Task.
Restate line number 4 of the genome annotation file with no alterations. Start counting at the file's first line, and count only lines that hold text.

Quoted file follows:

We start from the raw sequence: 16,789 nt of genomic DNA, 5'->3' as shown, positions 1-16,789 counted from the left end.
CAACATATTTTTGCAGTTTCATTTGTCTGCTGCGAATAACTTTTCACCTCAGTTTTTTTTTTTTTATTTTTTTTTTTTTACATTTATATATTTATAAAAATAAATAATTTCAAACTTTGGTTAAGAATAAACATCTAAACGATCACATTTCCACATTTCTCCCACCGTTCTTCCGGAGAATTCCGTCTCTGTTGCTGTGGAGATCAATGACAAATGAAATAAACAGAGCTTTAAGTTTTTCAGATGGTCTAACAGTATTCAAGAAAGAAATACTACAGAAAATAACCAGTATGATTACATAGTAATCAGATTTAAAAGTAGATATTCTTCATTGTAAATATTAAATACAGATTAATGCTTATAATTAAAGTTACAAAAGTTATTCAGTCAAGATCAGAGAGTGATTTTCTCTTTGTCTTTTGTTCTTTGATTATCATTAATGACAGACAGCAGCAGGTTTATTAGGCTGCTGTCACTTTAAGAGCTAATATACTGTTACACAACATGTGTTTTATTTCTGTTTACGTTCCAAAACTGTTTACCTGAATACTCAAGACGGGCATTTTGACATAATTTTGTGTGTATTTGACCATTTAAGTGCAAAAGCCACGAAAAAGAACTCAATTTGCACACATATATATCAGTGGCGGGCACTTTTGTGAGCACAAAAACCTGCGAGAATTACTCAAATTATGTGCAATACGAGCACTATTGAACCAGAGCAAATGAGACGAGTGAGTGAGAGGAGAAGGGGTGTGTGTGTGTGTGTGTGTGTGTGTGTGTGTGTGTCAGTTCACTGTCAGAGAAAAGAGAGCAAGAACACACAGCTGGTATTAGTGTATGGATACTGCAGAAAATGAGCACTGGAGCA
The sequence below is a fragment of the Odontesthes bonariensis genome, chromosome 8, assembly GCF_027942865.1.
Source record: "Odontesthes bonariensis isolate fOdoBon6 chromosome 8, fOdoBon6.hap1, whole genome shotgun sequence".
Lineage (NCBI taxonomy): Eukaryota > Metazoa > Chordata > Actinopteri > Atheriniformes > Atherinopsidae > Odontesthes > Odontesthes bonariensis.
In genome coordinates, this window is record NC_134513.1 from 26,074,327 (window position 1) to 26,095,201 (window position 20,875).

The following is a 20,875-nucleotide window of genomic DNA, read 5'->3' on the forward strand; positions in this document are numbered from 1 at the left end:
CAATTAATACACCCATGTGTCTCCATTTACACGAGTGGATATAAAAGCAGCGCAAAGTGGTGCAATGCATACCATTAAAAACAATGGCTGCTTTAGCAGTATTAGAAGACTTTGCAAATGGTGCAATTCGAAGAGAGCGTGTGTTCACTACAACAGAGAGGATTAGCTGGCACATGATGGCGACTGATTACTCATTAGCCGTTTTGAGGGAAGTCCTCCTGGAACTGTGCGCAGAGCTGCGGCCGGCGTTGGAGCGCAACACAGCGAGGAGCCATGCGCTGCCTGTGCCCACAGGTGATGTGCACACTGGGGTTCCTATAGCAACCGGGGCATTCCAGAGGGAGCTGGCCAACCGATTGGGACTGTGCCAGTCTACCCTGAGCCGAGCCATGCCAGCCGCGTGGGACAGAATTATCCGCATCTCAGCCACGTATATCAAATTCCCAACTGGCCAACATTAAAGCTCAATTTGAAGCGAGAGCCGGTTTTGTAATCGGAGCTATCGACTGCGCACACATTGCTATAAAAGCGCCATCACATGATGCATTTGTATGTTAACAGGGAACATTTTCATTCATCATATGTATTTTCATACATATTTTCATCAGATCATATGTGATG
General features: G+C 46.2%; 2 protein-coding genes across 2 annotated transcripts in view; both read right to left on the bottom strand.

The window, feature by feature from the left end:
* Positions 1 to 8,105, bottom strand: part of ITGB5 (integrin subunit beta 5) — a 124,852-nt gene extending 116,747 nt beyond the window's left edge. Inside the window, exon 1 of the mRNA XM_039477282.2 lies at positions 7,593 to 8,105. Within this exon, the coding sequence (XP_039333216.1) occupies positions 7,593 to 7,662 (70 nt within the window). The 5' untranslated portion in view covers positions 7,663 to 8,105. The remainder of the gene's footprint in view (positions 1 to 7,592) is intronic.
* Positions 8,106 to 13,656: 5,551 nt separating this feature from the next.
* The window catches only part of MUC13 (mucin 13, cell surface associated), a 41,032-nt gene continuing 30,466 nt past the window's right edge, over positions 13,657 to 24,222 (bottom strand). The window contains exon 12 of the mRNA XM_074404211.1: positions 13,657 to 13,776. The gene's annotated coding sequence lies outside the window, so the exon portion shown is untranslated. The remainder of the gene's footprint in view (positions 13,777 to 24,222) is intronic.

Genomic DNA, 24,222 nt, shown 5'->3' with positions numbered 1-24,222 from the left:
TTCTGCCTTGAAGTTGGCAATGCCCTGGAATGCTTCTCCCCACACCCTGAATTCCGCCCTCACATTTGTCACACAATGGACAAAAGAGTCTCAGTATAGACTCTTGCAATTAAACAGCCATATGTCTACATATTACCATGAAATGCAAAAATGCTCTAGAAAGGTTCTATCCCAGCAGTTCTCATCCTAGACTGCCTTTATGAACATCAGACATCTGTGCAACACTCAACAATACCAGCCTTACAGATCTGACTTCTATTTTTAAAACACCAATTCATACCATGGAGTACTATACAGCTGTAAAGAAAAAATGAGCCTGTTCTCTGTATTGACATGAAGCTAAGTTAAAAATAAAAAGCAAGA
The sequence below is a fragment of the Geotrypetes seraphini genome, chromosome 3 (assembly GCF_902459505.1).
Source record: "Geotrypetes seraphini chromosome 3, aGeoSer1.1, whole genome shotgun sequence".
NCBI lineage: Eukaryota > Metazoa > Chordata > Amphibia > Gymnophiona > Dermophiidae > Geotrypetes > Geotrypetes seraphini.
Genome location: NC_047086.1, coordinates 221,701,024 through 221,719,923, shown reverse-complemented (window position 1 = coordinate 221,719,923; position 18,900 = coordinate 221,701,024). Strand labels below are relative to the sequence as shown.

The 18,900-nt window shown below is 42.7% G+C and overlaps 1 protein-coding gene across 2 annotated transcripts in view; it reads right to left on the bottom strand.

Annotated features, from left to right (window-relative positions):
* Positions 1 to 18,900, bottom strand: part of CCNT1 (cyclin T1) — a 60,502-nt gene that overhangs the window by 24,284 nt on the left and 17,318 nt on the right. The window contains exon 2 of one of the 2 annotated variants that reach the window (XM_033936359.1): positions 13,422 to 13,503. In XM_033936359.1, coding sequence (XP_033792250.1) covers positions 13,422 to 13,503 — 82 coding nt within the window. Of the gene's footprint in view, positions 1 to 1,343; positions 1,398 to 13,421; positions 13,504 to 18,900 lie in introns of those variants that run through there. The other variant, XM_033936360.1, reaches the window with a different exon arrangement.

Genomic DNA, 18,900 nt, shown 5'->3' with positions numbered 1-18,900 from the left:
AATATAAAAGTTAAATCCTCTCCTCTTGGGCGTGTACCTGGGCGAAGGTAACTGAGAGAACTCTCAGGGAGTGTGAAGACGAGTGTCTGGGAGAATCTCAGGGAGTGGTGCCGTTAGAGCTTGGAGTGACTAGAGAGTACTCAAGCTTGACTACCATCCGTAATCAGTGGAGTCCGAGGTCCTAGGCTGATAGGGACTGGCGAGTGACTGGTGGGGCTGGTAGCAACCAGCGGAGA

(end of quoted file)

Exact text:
Source record: "Odontesthes bonariensis isolate fOdoBon6 chromosome 8, fOdoBon6.hap1, whole genome shotgun sequence".